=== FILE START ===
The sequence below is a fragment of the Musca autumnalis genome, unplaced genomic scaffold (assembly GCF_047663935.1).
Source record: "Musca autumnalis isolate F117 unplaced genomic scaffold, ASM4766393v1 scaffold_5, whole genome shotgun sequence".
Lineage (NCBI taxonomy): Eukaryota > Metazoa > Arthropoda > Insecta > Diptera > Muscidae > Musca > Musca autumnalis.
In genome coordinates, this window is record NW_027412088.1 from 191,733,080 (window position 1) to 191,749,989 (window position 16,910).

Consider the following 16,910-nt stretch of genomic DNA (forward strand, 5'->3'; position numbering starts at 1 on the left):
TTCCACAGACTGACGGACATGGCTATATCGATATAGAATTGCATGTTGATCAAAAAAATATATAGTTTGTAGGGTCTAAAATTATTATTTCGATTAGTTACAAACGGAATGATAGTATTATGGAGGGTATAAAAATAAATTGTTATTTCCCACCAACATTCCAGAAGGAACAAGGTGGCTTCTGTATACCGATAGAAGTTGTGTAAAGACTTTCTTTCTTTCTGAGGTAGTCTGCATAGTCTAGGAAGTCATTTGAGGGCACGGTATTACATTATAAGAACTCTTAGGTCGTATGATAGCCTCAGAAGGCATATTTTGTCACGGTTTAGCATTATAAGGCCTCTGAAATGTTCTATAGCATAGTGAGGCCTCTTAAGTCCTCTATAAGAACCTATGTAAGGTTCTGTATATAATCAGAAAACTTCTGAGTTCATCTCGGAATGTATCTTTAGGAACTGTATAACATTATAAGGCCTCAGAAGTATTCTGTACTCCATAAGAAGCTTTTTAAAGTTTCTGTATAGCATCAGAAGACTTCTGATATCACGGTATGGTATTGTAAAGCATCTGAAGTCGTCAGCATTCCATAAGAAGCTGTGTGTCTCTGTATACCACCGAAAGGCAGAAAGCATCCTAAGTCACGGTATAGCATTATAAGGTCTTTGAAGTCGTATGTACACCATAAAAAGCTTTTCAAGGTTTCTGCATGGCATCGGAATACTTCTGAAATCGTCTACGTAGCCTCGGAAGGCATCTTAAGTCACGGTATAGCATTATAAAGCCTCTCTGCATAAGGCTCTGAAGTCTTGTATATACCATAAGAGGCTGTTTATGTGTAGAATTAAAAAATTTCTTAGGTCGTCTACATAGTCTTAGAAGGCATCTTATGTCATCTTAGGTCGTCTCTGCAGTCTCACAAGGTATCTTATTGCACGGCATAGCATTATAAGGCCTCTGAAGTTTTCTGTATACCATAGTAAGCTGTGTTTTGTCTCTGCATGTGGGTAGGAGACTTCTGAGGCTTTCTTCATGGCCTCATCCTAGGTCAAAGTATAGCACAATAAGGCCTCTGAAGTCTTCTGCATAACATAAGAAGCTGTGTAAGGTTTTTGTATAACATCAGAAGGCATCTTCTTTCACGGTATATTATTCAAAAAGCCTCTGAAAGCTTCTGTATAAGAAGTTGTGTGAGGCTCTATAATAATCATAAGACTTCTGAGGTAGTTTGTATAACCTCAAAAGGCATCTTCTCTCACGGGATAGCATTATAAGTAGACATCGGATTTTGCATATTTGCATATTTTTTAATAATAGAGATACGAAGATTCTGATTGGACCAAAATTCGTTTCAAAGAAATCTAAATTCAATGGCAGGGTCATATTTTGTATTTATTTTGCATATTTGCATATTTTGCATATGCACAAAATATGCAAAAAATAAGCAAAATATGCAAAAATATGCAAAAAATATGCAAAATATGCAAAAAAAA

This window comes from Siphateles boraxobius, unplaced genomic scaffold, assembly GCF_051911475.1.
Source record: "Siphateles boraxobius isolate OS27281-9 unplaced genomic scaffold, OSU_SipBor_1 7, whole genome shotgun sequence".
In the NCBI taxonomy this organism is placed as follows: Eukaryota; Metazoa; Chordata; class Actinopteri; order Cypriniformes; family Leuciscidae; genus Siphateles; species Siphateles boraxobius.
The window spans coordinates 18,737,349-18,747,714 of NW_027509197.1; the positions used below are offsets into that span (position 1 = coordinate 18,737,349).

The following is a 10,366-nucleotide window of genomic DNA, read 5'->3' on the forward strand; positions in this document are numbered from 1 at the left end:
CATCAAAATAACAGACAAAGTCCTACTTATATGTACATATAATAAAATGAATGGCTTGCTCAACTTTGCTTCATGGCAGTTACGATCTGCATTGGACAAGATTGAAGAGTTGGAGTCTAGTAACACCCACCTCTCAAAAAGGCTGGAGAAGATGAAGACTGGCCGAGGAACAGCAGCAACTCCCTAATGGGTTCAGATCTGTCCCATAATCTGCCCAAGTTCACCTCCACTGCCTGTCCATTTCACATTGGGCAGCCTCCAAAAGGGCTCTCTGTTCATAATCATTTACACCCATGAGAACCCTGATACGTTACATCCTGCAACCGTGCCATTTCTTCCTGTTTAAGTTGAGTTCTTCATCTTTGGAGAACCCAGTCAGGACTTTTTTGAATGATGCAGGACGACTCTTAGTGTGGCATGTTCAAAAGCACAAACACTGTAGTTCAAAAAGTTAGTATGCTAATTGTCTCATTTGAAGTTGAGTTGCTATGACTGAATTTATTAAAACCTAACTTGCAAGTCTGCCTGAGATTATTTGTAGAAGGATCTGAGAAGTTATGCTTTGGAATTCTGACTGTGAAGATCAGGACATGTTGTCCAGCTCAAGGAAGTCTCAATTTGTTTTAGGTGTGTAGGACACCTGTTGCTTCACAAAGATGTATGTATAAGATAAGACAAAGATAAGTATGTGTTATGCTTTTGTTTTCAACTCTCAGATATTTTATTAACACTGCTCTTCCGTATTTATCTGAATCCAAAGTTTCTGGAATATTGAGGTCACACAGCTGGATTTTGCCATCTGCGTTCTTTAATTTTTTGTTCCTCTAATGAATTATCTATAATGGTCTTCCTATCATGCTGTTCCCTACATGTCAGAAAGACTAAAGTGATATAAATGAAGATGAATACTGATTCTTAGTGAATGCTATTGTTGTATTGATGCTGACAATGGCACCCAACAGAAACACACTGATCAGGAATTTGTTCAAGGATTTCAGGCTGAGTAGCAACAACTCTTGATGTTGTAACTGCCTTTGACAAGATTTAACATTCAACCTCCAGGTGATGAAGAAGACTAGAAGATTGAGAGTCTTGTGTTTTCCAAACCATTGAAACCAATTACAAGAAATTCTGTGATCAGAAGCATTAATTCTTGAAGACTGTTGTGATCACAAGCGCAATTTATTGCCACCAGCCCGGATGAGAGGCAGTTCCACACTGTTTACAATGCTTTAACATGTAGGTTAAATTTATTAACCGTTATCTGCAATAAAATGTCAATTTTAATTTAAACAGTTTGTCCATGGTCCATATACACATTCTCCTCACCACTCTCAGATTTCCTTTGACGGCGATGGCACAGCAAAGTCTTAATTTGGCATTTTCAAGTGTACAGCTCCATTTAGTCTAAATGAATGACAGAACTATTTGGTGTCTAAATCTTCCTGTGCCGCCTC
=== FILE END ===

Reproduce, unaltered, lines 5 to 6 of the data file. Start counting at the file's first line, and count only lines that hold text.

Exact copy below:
Consider the following 16,910-nt stretch of genomic DNA (forward strand, 5'->3'; position numbering starts at 1 on the left):
TTCCACAGACTGACGGACATGGCTATATCGATATAGAATTGCATGTTGATCAAAAAAATATATAGTTTGTAGGGTCTAAAATTATTATTTCGATTAGTTACAAACGGAATGATAGTATTATGGAGGGTATAAAAATAAATTGTTATTTCCCACCAACATTCCAGAAGGAACAAGGTGGCTTCTGTATACCGATAGAAGTTGTGTAAAGACTTTCTTTCTTTCTGAGGTAGTCTGCATAGTCTAGGAAGTCATTTGAGGGCACGGTATTACATTATAAGAACTCTTAGGTCGTATGATAGCCTCAGAAGGCATATTTTGTCACGGTTTAGCATTATAAGGCCTCTGAAATGTTCTATAGCATAGTGAGGCCTCTTAAGTCCTCTATAAGAACCTATGTAAGGTTCTGTATATAATCAGAAAACTTCTGAGTTCATCTCGGAATGTATCTTTAGGAACTGTATAACATTATAAGGCCTCAGAAGTATTCTGTACTCCATAAGAAGCTTTTTAAAGTTTCTGTATAGCATCAGAAGACTTCTGATATCACGGTATGGTATTGTAAAGCATCTGAAGTCGTCAGCATTCCATAAGAAGCTGTGTGTCTCTGTATACCACCGAAAGGCAGAAAGCATCCTAAGTCACGGTATAGCATTATAAGGTCTTTGAAGTCGTATGTACACCATAAAAAGCTTTTCAAGGTTTCTGCATGGCATCGGAATACTTCTGAAATCGTCTACGTAGCCTCGGAAGGCATCTTAAGTCACGGTATAGCATTATAAAGCCTCTCTGCATAAGGCTCTGAAGTCTTGTATATACCATAAGAGGCTGTTTATGTGTAGAATTAAAAAATTTCTTAGGTCGTCTACATAGTCTTAGAAGGCATCTTATGTCATCTTAGGTCGTCTCTGCAGTCTCACAAGGTATCTTATTGCACGGCATAGCATTATAAGGCCTCTGAAGTTTTCTGTATACCATAGTAAGCTGTGTTTTGTCTCTGCATGTGGGTAGGAGACTTCTGAGGCTTTCTTCATGGCCTCATCCTAGGTCAAAGTATAGCACAATAAGGCCTCTGAAGTCTTCTGCATAACATAAGAAGCTGTGTAAGGTTTTTGTATAACATCAGAAGGCATCTTCTTTCACGGTATATTATTCAAAAAGCCTCTGAAAGCTTCTGTATAAGAAGTTGTGTGAGGCTCTATAATAATCATAAGACTTCTGAGGTAGTTTGTATAACCTCAAAAGGCATCTTCTCTCACGGGATAGCATTATAAGTAGACATCGGATTTTGCATATTTGCATATTTTTTAATAATAGAGATACGAAGATTCTGATTGGACCAAAATTCGTTTCAAAGAAATCTAAATTCAATGGCAGGGTCATATTTTGTATTTATTTTGCATATTTGCATATTTTGCATATGCACAAAATATGCAAAAAATAAGCAAAATATGCAAAAATATGCAAAAAATATGCAAAATATGCAAAAAAAA